Friday, January 07, 2011

Civil Society and the Big State

Maurice Glasman is one of Labour's rising stars. A founder of London Citizens, he was recently made a Lord and is one of Ed Miliband's closest advisers.

Writing in the Fabian Review, Glasman sets out a critique of how Labour lost its identity, and what needs to be done to reconnect with its core purpose.

For Glasman, the rot started in 1945, as "the triumph of Labour in 1945 was based upon the defeat of the Labour movement. It placed all hope in its continuing control of the state and moved from organisation to mobilisation at elections, from the good to the right, from democracy to justice, from reciprocity to fairness." This led in turn through Crosland to New Labour and a focus on managerialism as a means to achieve equality. Labour needs to learn James Purnell's "crucial insight" that it was "too hands on with the state, and too hands off with the market".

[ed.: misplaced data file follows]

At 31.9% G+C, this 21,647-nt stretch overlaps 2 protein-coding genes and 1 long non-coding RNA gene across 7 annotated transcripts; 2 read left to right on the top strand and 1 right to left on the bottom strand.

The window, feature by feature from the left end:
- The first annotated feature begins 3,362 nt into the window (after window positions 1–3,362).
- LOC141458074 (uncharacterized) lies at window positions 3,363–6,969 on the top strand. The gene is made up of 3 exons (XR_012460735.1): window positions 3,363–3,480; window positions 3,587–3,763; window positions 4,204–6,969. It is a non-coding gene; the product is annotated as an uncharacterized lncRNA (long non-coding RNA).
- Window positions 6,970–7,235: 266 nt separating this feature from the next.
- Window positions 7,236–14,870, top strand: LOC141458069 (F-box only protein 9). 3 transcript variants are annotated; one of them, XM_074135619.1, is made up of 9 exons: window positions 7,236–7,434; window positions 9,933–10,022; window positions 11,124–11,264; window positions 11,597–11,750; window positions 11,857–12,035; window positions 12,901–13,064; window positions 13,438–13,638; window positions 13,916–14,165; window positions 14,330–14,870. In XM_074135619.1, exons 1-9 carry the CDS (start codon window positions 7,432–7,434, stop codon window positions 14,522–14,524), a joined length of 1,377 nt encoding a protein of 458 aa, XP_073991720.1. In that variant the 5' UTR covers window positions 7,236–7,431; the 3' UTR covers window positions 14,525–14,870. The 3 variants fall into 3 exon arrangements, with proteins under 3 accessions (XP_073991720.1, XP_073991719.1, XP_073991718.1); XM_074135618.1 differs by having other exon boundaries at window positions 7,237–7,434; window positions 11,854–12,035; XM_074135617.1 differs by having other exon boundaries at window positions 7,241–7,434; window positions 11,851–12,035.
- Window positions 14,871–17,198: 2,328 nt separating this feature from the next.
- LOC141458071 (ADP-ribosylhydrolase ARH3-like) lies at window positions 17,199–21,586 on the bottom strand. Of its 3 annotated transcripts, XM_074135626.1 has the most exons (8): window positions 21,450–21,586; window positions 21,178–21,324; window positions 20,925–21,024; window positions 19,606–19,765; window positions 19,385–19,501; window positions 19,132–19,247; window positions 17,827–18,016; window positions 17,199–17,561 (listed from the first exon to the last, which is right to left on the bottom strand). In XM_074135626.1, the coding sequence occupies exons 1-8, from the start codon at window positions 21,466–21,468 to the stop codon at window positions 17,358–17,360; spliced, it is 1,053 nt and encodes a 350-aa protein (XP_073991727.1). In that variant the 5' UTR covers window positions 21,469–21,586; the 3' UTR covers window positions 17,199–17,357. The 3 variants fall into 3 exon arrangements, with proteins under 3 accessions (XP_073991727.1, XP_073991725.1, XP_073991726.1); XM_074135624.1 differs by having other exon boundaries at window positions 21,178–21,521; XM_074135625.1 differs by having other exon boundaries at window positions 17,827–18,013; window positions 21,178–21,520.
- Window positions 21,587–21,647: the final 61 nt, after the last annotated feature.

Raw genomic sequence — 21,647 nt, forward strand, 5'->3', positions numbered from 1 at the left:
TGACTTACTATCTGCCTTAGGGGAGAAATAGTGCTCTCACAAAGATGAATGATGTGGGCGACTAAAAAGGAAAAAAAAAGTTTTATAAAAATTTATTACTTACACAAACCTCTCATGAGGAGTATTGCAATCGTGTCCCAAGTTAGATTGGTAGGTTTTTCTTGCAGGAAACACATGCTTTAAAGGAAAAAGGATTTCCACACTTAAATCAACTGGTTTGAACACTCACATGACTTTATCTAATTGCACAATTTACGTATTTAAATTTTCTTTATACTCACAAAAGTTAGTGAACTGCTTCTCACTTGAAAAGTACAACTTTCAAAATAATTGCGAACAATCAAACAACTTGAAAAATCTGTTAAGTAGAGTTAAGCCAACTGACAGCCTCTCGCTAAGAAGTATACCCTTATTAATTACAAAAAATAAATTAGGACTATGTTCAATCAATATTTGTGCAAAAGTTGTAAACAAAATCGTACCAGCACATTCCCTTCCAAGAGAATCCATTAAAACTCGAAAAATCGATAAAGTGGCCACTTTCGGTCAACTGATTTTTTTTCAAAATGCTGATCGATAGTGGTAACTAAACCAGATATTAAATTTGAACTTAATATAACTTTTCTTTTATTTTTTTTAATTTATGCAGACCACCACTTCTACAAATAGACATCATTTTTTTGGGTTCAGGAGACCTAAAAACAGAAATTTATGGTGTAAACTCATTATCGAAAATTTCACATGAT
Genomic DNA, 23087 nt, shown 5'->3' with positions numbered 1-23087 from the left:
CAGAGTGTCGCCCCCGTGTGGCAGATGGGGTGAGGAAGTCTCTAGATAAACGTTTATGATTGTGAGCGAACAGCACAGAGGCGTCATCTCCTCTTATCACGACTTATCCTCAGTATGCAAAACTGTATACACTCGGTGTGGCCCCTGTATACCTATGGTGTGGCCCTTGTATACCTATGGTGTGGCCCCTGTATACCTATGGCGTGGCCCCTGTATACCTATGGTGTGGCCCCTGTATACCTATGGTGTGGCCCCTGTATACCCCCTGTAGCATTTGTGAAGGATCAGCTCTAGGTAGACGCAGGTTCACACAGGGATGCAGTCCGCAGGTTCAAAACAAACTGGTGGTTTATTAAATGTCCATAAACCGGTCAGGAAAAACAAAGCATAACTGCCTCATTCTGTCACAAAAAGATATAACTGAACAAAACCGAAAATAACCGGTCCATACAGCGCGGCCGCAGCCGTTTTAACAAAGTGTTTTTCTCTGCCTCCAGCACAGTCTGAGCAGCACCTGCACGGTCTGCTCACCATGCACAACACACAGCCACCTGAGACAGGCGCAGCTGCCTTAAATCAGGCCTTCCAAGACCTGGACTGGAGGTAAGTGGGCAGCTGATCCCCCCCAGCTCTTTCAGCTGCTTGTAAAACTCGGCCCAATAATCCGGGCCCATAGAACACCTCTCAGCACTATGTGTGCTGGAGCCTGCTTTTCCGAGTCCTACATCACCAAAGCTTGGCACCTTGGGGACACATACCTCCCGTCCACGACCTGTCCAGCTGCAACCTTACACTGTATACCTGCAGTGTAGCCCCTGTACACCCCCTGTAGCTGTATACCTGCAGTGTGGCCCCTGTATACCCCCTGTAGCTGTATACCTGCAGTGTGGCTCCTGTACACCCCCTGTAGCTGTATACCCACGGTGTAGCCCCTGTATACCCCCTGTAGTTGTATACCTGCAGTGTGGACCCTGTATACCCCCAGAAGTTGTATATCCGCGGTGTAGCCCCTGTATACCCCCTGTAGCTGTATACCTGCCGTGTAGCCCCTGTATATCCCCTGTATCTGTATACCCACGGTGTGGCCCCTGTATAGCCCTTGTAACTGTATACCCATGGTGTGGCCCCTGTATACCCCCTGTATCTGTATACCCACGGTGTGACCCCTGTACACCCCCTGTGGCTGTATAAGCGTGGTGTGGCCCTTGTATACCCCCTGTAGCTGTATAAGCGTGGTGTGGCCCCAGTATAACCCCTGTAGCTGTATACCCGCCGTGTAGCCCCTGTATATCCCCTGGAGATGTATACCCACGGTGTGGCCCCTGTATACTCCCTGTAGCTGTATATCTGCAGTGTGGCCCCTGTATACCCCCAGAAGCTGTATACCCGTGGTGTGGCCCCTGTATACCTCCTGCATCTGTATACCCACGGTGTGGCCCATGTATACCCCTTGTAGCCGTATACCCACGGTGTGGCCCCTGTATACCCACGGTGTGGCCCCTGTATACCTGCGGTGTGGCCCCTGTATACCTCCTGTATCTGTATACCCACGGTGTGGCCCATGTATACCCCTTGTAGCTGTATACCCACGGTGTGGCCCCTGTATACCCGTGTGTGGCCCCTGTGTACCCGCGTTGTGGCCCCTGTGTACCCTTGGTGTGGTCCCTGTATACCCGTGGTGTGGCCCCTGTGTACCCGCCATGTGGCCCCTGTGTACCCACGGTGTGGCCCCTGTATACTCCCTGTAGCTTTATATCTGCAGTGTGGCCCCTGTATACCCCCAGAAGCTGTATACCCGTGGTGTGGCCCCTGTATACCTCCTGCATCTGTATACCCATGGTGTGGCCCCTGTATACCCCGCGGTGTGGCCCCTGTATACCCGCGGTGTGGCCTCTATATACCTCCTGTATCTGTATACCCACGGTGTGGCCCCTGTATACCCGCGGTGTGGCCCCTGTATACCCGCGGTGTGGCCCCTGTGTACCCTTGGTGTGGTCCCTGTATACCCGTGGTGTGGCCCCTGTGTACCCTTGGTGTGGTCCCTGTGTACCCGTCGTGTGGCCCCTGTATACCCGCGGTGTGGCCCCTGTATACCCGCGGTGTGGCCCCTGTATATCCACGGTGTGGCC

Instead, Glasman argues, Labour "needs to rediscover and then embrace the meaning of the Labour movement as the democratic resistance of organised working people to the commodification of their lives and environment. And it must do so without resorting to the state as the exclusive instrument of regulation but also turn towards a balance of power in corporate governance through the democratic representation of the workforce."